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My use case is to maintain an in-memory cache over the data stored in a persistent DB.

I use the data to populate a list/map of entries on the UI. At any given time, the data displayed on the UI should be as updated as it is possible (well this can be done by the refresh frequency of the cache).

Major difference between a regular cache implementation and this particular cache is that it needs a bulk refresh of all the elements at regular intervals and hence is pretty different from an LRU kind of cache.

I need to do this implementation in Java and it will be great if there are any existing frameworks which can be utilized to get this built around them.

I have explored the Google Guava cache library but it is more suited to a per entry refresh rather than a bulk refresh. There are no simple APIs which do a refresh on the whole cache.

Any help will be highly appreciated.

Also, if it is possible to incrementally do the refresh, it shall be great because the only limitation which arises while refreshing the whole cache is that if the cache is very big in size, then the memory heap should be atleast twice the size of the cache in order to load the new entries and replace the old map with the new one. If the cache is incremental or there is a chunked refresh (refresh in equal sizes) it will be great.

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up vote 3 down vote accepted

EHCache is a pretty full-featured java caching library. i would imagine they have something which would work for you.

In order to to an incremental reload of a cache (which would work on most any cache), just iterate through the currently loaded entries and force refresh them. (you could run this task on a background scheduler).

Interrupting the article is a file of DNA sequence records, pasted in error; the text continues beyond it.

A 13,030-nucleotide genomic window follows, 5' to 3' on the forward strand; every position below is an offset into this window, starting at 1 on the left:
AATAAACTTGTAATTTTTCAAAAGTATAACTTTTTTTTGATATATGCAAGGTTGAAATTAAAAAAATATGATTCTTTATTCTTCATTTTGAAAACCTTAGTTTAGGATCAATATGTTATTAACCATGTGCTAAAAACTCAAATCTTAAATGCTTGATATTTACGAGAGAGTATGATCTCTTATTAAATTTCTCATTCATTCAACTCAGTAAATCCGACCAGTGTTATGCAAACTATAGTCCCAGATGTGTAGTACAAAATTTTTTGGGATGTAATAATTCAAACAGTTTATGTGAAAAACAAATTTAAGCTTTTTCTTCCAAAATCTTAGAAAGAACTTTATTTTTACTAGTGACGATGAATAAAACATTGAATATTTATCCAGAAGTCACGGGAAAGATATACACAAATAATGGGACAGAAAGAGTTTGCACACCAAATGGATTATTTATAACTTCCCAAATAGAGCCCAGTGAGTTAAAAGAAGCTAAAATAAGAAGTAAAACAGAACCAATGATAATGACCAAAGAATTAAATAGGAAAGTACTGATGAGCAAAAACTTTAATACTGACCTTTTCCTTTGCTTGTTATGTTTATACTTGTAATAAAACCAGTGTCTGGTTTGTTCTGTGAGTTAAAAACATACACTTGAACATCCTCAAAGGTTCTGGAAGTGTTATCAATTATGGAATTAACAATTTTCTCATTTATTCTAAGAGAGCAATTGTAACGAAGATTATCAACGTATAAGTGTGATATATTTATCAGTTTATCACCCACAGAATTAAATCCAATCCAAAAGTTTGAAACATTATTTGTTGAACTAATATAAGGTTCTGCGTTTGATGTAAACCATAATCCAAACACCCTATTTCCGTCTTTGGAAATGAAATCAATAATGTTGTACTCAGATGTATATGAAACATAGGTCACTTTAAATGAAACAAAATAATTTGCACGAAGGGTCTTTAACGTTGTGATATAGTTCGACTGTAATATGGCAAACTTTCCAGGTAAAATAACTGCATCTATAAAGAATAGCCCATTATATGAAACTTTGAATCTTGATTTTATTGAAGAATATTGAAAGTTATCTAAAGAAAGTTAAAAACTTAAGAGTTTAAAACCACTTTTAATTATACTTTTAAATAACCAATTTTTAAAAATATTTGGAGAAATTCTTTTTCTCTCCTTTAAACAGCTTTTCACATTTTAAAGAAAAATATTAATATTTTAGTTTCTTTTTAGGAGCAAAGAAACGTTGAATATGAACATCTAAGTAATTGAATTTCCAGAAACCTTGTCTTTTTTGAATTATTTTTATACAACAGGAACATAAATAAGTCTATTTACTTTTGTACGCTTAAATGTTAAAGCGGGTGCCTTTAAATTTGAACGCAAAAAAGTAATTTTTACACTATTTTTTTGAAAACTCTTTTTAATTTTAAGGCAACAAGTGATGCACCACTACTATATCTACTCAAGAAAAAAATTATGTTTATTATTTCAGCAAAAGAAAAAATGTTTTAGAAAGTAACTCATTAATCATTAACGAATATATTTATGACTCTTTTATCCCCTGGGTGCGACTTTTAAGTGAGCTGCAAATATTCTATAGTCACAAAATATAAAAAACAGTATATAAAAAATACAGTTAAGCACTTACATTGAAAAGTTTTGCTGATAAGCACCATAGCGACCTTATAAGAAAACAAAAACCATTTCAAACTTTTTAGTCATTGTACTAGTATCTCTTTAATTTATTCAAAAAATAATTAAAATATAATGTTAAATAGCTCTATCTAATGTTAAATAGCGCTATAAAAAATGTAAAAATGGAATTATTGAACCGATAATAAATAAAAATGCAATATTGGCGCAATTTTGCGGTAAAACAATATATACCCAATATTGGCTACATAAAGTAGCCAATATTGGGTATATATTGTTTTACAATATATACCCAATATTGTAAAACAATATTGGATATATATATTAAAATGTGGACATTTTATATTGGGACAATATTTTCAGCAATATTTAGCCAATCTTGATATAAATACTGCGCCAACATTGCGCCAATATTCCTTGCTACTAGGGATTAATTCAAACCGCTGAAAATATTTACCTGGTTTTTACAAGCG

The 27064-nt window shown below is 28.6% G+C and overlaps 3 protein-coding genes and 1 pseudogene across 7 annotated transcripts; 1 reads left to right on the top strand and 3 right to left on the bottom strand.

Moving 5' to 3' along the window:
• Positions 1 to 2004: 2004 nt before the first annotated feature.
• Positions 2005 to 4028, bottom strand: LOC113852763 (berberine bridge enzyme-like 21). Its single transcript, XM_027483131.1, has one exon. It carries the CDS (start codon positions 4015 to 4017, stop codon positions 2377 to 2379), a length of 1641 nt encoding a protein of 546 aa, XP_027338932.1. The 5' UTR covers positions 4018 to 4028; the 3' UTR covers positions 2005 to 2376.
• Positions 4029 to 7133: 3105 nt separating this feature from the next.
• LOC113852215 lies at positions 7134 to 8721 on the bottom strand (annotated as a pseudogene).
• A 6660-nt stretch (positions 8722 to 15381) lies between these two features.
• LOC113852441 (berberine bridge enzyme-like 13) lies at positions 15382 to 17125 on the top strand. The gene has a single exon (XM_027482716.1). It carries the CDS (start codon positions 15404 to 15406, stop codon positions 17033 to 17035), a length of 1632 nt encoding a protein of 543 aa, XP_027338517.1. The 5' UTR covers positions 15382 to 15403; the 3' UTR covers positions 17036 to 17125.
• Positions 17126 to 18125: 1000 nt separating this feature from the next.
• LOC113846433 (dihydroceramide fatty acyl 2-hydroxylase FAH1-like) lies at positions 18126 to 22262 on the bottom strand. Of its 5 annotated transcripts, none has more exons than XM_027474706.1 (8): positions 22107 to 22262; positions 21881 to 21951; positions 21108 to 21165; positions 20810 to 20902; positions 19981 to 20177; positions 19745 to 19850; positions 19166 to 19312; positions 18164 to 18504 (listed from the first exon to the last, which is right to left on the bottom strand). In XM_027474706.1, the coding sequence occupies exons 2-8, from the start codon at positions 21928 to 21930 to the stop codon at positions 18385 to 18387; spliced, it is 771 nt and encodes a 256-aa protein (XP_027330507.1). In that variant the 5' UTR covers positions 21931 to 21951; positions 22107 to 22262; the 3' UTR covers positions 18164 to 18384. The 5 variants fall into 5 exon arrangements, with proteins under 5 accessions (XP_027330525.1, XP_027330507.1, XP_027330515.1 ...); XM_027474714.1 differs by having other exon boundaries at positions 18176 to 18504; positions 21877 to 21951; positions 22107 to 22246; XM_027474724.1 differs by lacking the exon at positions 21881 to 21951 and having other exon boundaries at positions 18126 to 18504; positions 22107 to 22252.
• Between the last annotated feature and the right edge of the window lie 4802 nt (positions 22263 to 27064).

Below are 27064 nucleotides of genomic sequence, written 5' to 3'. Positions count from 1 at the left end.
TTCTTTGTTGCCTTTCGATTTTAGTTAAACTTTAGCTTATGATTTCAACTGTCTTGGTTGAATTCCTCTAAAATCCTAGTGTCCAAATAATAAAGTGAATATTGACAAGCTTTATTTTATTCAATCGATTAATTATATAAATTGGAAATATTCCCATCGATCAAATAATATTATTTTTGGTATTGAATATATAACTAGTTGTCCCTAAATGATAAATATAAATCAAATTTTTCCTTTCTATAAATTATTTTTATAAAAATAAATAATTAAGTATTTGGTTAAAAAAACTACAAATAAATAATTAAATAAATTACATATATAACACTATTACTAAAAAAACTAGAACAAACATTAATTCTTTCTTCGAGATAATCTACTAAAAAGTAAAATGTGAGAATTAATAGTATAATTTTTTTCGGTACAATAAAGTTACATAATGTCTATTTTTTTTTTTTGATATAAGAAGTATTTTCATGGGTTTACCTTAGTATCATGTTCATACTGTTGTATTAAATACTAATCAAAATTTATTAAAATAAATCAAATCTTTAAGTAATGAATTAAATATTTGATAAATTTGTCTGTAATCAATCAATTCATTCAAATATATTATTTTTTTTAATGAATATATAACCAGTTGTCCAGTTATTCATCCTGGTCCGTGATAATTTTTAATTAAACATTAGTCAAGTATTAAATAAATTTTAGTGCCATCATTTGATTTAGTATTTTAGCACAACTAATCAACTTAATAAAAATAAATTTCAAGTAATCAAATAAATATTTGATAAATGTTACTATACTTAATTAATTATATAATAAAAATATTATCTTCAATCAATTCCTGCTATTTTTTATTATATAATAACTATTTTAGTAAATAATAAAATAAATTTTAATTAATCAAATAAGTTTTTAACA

As an alternative to forcing the entire cache to reload, EHCache has the ability to specify a "time-to-live" for an entry, so entries will automatically be reloaded if they are too stale.

share|improve this answer
    
@jtahlborn- The BulkLoader API (ehcache.org/documentation/apis/bulk-loading) of EhCache is helpful but it would have been great if it had provided a refreshTime or periodic interval time option where it would itself manage the scheduling for the cache refresh. Anyways, it can always be achieved through an external scheduler and invoking the bulk loading API periodically. Thanks for the answer. – Abhishek Jain Oct 18 '12 at 9:20

Just inherit this class, and implement loadDataFromDB and updateData as you want to get the incremential updates

import org.apache.log4j.Logger;
import java.util.List;
import java.util.concurrent.Semaphore;


public abstract class Updatable<T>
{
    protected volatile long lastRefreshed = 0;
    private final int REFRESH_FREQUENCY_MILLISECONDS = 300000; // 5 minutes
    private Thread updateThread;
    private final Semaphore updateInProgress = new Semaphore(1);

    protected static final Logger log = Logger.getLogger(Updatable.class);

    public void forceRefresh()
    {
        try
        {
            updateInProgress.acquire();
        }
        catch (InterruptedException e)
        {
            log.warn("forceRefresh Interrupted");
        }

        try
        {
            loadAllData();
        }
        catch (Exception e)
        {
            log.error("Exception while updating data from DB", e);
        }
        finally